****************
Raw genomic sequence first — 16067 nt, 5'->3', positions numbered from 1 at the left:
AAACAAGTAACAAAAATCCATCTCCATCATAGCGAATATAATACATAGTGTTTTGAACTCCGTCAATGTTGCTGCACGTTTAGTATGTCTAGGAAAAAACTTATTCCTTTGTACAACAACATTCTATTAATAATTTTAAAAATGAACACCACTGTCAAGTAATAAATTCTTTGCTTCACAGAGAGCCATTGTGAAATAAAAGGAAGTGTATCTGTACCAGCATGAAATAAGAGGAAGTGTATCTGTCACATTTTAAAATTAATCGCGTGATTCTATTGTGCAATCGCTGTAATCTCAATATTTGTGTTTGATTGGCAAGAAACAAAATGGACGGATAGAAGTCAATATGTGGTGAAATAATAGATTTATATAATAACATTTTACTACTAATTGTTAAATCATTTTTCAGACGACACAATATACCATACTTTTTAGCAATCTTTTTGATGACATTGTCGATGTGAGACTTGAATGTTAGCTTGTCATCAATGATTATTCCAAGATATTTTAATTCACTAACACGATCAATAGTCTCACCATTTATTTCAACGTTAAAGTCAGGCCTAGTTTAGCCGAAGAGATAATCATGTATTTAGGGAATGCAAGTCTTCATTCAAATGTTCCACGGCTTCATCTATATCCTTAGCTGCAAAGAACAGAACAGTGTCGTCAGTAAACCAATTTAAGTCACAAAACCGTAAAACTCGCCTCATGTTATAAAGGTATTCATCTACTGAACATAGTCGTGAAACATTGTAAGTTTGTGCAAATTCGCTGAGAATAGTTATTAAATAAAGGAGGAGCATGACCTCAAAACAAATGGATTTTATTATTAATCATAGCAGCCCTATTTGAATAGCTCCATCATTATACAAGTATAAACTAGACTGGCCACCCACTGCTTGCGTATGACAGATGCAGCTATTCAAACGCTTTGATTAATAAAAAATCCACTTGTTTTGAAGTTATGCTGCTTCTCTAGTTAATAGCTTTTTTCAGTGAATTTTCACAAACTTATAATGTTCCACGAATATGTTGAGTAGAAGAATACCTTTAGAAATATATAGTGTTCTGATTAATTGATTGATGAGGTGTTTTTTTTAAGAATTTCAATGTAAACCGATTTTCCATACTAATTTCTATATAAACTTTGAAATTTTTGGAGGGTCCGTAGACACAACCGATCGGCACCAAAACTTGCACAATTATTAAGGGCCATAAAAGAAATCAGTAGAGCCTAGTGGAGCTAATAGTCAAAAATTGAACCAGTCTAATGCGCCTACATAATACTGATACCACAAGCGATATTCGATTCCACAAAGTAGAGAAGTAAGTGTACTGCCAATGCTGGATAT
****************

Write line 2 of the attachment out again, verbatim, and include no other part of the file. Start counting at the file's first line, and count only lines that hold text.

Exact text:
AAACAAGTAACAAAAATCCATCTCCATCATAGCGAATATAATACATAGTGTTTTGAACTCCGTCAATGTTGCTGCACGTTTAGTATGTCTAGGAAAAAACTTATTCCTTTGTACAACAACATTCTATTAATAATTTTAAAAATGAACACCACTGTCAAGTAATAAATTCTTTGCTTCACAGAGAGCCATTGTGAAATAAAAGGAAGTGTATCTGTACCAGCATGAAATAAGAGGAAGTGTATCTGTCACATTTTAAAATTAATCGCGTGATTCTATTGTGCAATCGCTGTAATCTCAATATTTGTGTTTGATTGGCAAGAAACAAAATGGACGGATAGAAGTCAATATGTGGTGAAATAATAGATTTATATAATAACATTTTACTACTAATTGTTAAATCATTTTTCAGACGACACAATATACCATACTTTTTAGCAATCTTTTTGATGACATTGTCGATGTGAGACTTGAATGTTAGCTTGTCATCAATGATTATTCCAAGATATTTTAATTCACTAACACGATCAATAGTCTCACCATTTATTTCAACGTTAAAGTCAGGCCTAGTTTAGCCGAAGAGATAATCATGTATTTAGGGAATGCAAGTCTTCATTCAAATGTTCCACGGCTTCATCTATATCCTTAGCTGCAAAGAACAGAACAGTGTCGTCAGTAAACCAATTTAAGTCACAAAACCGTAAAACTCGCCTCATGTTATAAAGGTATTCATCTACTGAACATAGTCGTGAAACATTGTAAGTTTGTGCAAATTCGCTGAGAATAGTTATTAAATAAAGGAGGAGCATGACCTCAAAACAAATGGATTTTATTATTAATCATAGCAGCCCTATTTGAATAGCTCCATCATTATACAAGTATAAACTAGACTGGCCACCCACTGCTTGCGTATGACAGATGCAGCTATTCAAACGCTTTGATTAATAAAAAATCCACTTGTTTTGAAGTTATGCTGCTTCTCTAGTTAATAGCTTTTTTCAGTGAATTTTCACAAACTTATAATGTTCCACGAATATGTTGAGTAGAAGAATACCTTTAGAAATATATAGTGTTCTGATTAATTGATTGATGAGGTGTTTTTTTTAAGAATTTCAATGTAAACCGATTTTCCATACTAATTTCTATATAAACTTTGAAATTTTTGGAGGGTCCGTAGACACAACCGATCGGCACCAAAACTTGCACAATTATTAAGGGCCATAAAAGAAATCAGTAGAGCCTAGTGGAGCTAATAGTCAAAAATTGAACCAGTCTAATGCGCCTACATAATACTGATACCACAAGCGATATTCGATTCCACAAAGTAGAGAAGTAAGTGTACTGCCAATGCTGGATAT